Arts & CultureA Conversation With: Litney World Wide

A Conversation With: Litney World Wide

 

Cultivating a substantial and diverse audience does not always come easy. Yet to some it comes naturally, just like it did for Litney World Wide. The Toronto-based DJ is proving to be one of today’s most celebrated entertainers amongst local youth, having amassed her following by throwing major events along with playing techno sets with banger remixes unlike any other.

In 2017, the femme performer created Bi Or Bye to celebrate expressions of Black, queer, and Afro-Caribbean youth in a safe nightlife atmosphere. During the party’s run, she quickly metamorphosed from event coordinator to a bonafide DJ performer. Today, she showcases her sonic talents at go-to clubs such as The Libertine or The Drake Underground as well as outdoor and virtual raves run by Club Quarantine.

Glossi connected with Litney World Wide to ask about her story, start in music, perspective on inclusivity, and most memorable experience at the turntables.

 

Photo credit Antony Creary

When did your interest in DJing spark? What were you doing before?

I became a DJ by accident. It was never really a dream of mine, it kind of just fell on my lap. I used to produce an event called Bi or Bye (BOB) and found myself micromanaging the music quite a bit, so I decided to teach myself how to DJ. Two months later, I performed at PRIDE Toronto. The rest is history. Performing is definitely a huge passion of mine, once it came to me.

How have you remained creative during this period in the last year?

I haven’t really — I’m very much a performer, not so much a Bedroom DJ. I’ve definitely taken the last year to rest — pre pandemic I was spinning almost every weekend, so it was nice to rest and heal.

 

 

Talk to us about your experience being a female DJ in Toronto.

Well for starters I’m a queer, Black, fat, femme DJ & probably the only one in the scene. My existence in itself is a game changer because there’s no representation for bodies that look like mine. I’ve often had to fight for my respect as an artist. People will often view me as less desirable and question my capabilities before ever hearing me play. But I spin for the fat girls, the unconventionally attractive, the overlooked, the queer kids and I really believe in safe spaces and genuine connections within community — far from anything transactional. When people message me and tell me that they’re coming alone and are a bit anxious because they don’t know anybody but still want to hear me play, I always offer for them to pull up with me or just chill behind the DJ booth during my set. Safe spaces are vital and I always want people to feel seen and appreciated at my shows.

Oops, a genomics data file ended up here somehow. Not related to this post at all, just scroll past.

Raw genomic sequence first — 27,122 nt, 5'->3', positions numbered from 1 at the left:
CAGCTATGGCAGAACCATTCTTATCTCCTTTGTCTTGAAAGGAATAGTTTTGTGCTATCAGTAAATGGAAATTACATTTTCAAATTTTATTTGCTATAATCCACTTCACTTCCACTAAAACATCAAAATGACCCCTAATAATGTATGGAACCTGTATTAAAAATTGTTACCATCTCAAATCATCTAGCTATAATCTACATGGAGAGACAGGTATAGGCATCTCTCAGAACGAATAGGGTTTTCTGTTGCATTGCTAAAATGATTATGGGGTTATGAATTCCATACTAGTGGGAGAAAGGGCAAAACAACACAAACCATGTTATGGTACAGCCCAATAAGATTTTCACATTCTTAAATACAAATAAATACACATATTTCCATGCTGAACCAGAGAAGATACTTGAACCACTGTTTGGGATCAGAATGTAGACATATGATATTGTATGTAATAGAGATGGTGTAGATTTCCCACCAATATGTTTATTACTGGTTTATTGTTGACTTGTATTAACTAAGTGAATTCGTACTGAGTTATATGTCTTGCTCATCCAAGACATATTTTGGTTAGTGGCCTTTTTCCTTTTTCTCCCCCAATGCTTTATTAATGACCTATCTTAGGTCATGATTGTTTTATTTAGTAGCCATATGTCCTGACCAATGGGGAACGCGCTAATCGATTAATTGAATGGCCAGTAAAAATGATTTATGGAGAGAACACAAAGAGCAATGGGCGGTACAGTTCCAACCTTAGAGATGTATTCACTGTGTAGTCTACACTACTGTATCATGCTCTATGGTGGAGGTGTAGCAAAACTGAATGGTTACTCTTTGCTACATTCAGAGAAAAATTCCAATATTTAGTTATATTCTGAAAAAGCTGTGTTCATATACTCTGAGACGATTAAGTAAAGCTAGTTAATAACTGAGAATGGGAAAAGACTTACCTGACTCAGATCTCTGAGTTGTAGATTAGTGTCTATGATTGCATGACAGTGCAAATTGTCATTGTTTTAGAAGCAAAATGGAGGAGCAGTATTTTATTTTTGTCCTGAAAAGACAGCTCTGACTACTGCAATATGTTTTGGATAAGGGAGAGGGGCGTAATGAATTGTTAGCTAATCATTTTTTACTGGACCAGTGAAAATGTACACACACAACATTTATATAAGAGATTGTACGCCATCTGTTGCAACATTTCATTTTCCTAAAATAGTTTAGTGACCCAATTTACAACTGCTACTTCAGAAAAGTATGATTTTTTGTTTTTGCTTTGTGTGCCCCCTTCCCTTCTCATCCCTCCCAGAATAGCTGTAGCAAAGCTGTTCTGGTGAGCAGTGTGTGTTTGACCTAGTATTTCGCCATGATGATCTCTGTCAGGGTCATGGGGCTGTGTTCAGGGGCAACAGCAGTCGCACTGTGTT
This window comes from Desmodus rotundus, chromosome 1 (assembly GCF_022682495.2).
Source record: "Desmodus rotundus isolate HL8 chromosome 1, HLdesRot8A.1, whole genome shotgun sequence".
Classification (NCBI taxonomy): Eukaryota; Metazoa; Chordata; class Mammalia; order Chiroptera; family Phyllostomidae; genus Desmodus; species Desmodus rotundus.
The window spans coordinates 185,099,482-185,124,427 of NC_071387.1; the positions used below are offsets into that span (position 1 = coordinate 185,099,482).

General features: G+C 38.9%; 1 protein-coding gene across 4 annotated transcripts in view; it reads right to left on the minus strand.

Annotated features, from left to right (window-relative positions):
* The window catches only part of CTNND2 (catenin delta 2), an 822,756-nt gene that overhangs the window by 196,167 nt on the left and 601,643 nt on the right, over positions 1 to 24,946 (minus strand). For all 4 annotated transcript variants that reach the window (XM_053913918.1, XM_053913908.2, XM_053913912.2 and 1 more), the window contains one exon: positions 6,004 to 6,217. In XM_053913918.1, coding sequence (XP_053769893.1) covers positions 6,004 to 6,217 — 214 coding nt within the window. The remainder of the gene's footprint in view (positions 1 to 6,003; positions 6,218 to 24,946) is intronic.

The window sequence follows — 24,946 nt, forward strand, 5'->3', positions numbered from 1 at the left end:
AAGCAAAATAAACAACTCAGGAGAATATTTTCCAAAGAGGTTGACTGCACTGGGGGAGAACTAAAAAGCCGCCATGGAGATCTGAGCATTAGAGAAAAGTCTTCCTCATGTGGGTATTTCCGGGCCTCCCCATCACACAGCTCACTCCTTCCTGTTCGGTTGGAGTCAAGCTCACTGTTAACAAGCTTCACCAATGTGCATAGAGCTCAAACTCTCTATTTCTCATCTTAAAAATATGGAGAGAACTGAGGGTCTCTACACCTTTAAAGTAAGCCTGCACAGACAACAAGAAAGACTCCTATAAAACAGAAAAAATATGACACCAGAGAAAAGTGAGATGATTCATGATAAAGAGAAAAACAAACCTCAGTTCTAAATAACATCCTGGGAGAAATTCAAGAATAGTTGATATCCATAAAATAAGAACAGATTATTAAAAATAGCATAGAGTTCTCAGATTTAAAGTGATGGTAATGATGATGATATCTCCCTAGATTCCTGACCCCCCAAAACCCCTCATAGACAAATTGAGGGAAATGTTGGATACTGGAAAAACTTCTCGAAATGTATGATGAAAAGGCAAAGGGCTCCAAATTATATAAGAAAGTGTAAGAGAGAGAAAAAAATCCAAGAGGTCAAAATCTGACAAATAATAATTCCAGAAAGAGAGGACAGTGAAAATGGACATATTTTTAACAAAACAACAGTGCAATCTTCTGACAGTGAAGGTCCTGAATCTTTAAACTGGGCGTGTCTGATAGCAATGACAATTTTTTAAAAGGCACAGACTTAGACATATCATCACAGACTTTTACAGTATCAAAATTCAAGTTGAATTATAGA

Who are you listening to now?

I am very inspired by ARCA, I think she is an amazing, inspiring artist aside from her being a doll. DJ Wise, I also really like AHADADREAM from the UK. I often play his music a lot during my sets. As well as HALFQUEEN & ANTPUKE. 

What does youth culture need to thrive as we return to a completely open life?

I think patience — as we know club culture will probably never be the same, there’s always going to be extra precautions that have to be taken into account especially when we think about our immunocompromised folk. How do we make these spaces inclusive for our disabled comrades, so that everyone in our community can enjoy them? I think the youth need to think about moving forward.

 


Diego Williams is a Glossi Mag Contributor.

 

He is a writer, podcast host and devoted latte drinker. Most of his work covers fashion, emerging artists and Toronto-based initiatives.

 

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